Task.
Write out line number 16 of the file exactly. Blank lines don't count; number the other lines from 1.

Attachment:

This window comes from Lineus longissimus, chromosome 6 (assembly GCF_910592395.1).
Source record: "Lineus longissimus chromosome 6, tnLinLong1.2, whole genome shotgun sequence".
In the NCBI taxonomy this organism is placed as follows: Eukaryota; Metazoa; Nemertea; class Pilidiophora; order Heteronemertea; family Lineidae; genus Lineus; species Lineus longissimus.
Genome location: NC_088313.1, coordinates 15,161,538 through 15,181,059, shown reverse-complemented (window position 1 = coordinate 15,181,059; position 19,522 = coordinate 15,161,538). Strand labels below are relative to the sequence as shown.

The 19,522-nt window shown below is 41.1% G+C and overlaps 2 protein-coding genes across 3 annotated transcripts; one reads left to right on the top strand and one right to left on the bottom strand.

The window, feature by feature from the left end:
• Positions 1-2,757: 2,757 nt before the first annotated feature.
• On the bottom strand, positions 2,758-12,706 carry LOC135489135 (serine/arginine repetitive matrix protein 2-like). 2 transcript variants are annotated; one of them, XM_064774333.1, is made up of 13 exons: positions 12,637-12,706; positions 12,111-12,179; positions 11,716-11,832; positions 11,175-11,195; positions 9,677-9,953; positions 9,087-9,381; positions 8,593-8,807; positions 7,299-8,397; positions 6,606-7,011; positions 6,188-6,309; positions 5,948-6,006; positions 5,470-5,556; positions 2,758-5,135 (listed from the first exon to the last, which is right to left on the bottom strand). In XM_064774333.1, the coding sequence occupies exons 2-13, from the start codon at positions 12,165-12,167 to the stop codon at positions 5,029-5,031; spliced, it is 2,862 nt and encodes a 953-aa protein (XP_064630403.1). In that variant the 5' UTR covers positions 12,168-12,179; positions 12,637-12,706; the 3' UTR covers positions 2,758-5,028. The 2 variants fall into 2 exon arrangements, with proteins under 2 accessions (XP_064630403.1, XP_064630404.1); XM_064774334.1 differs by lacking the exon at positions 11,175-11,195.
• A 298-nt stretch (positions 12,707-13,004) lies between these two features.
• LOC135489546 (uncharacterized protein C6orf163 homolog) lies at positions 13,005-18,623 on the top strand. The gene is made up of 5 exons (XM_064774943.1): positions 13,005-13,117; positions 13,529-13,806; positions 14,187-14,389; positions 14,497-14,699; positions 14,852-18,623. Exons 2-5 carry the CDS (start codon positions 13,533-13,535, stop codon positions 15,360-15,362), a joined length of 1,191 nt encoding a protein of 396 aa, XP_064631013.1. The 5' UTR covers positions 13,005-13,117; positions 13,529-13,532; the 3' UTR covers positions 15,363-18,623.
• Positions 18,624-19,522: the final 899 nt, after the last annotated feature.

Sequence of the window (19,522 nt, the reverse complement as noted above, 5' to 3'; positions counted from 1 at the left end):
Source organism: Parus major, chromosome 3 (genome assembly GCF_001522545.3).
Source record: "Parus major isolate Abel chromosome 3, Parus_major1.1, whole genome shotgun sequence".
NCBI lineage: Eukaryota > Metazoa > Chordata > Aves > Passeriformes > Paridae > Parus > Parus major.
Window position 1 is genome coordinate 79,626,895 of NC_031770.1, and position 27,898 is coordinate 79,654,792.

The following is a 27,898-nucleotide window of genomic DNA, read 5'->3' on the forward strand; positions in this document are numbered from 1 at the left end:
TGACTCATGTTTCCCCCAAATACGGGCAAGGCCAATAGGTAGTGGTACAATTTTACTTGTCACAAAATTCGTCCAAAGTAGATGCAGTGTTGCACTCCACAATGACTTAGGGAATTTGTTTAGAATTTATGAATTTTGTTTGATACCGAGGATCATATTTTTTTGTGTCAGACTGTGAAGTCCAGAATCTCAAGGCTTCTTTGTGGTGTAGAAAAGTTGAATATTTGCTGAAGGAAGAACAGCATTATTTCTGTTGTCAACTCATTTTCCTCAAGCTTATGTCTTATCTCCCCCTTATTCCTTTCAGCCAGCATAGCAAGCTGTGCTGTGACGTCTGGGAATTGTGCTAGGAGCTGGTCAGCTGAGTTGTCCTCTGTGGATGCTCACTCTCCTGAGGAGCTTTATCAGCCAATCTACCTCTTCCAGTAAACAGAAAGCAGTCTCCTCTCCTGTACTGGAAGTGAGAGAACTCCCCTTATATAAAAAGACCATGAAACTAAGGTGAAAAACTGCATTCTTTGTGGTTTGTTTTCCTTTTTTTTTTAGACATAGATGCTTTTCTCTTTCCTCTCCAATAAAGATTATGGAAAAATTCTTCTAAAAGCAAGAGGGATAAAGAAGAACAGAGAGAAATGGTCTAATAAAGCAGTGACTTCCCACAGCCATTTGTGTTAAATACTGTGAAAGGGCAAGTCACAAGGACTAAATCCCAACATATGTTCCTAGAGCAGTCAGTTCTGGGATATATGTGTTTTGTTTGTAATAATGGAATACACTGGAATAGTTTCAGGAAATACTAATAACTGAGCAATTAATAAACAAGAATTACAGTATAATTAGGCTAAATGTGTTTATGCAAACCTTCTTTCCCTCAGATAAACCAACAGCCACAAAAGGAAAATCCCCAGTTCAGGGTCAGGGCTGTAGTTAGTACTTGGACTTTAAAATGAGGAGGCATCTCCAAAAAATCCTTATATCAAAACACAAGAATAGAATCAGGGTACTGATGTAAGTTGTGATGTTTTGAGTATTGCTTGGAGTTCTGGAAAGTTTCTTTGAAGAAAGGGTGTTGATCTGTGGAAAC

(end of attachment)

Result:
Window position 1 is genome coordinate 79,626,895 of NC_031770.1, and position 27,898 is coordinate 79,654,792.